The world's oldest existing perfume maker is celebrating its 300th birthday. The original eau de Cologne, survived wars and imitations and still sells well in a market saturated with modern scents.
The first bottle of eau de Cologne was created by Giovanni Maria Farina, an Italian expatriate living in the eastern German city of Cologne. On July 13, 1709, Farina opened a luxury goods shop where the fragrance was sold.
In a letter to his brother dated in 1709, Farina wrote, "I have discovered a scent that reminds me of an Italian spring morning, of daffodils and orange blossoms after the rain." He named it after the city he lived in.
Over the course of the last three centuries, only 30 people have been privy to the secret recipe - including Johann Maria Farina, a descendant of the perfumer and the company's current managing director.
"It's crucial that the original eau de Cologne always smells the same," said Farina. "Like champagne that's made from many different wines and has a specific taste or aroma."
An eau de Cologne differs from a so-called eau de toilette in that it has a smaller concentration of essential oils, which give the solution its scent.
Napoleon allegedly used one vial of the valuable liquid each day. A vial cost a week's wages for a master craftsman - or well over 1,000 euros ($1,400) in today's money - making the perfume only accessible to the extremely wealthy.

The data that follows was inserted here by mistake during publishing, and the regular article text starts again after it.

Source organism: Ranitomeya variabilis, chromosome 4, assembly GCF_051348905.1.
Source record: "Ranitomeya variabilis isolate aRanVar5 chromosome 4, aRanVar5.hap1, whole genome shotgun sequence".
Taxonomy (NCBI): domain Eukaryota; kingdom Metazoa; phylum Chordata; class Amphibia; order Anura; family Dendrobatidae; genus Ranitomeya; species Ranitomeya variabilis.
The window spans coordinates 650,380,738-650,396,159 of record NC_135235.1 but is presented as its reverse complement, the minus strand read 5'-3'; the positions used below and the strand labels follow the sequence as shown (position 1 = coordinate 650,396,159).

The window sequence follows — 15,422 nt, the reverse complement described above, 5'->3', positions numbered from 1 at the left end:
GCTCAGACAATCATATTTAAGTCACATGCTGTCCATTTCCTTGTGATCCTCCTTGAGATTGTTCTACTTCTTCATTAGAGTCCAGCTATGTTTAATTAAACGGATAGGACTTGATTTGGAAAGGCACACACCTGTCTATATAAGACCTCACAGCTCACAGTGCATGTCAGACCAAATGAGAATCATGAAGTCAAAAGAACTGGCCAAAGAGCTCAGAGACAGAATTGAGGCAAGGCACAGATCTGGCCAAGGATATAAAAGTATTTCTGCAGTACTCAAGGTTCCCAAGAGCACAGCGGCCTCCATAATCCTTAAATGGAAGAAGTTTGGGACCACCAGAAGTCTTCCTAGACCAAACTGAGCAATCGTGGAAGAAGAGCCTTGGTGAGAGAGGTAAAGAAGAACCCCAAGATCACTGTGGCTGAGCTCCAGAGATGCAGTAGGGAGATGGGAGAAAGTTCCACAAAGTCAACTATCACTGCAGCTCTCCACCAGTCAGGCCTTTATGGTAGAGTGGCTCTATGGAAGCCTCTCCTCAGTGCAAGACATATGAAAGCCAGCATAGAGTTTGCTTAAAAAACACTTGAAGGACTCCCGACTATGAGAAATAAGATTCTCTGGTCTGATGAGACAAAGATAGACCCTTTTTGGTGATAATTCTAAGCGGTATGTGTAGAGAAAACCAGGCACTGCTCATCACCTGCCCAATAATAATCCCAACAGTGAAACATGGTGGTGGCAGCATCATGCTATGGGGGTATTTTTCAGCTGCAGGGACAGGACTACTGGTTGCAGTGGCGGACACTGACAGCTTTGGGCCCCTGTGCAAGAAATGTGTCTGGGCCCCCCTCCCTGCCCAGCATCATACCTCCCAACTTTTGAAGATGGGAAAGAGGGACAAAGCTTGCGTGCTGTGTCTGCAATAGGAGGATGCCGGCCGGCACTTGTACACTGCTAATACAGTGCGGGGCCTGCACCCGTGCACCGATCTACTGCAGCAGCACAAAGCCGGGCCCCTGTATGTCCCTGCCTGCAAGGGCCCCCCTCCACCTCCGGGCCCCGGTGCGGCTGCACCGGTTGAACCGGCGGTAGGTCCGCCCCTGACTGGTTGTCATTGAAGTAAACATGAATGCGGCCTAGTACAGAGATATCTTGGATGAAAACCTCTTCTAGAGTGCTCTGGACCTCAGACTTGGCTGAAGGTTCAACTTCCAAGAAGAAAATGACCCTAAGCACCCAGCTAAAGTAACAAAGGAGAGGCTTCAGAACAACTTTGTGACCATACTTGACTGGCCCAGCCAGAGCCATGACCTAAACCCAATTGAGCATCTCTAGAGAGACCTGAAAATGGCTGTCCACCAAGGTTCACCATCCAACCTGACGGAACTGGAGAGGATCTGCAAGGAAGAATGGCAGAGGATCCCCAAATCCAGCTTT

But the hefty price tag didn't always mean big earnings for Farina's company.
"There were many crises," said the firm's current managing director. "The French Revolution and the First and Second World Wars were the biggest crises for us - not because our customers couldn't pay but because we were cut off from the raw materials and couldn't produce."
A respected imitation
In addition to political conflicts, the original eau de Cologne has also had to deal with stiff competition from a popular imitation: 4711.
In the 18th century, the Muehlens, a merchant family from Cologne, produced a citrus-based scent similar to the original eau de Cologne, calling it by the house number of the factory on Glockengasse in downtown Cologne. While 4711 is known around the world - and boasts an over 200-year history - it's not the original.
In 1994, the Muehlens family sold its company to the German Wella corporation. It was then acquired by Procter and Gamble in 2003 and returned to German hands in 2007, when the company was bought by Maeurer und Wirtz, best known for its perfume brand Tabac Original.
While Farina's eau de Cologne may be the true original, 4711 has always been the more commercially successful scent.
It is marketed in 75 countries today and is especially popular with the older generation of Germans. The fragrance also sells well in Japan, where men perfume their hair with it.
Farina, however, said there are no bad feelings between his family and the Muehlens, the founders of 4711.
"I once had a dance class with a daughter of Ferdinand Muehlens and know the others as well," said Farina. "There have never been any problems between the two families."
Today, the Farina house in Cologne's Old Town has its very own museum, where visitors can learn more about the art of perfume making and the original Koelnisch Wasser - Eau de Cologne.
Author: Catrin Moederler (kjb/ab)
Editor: Sean Sinico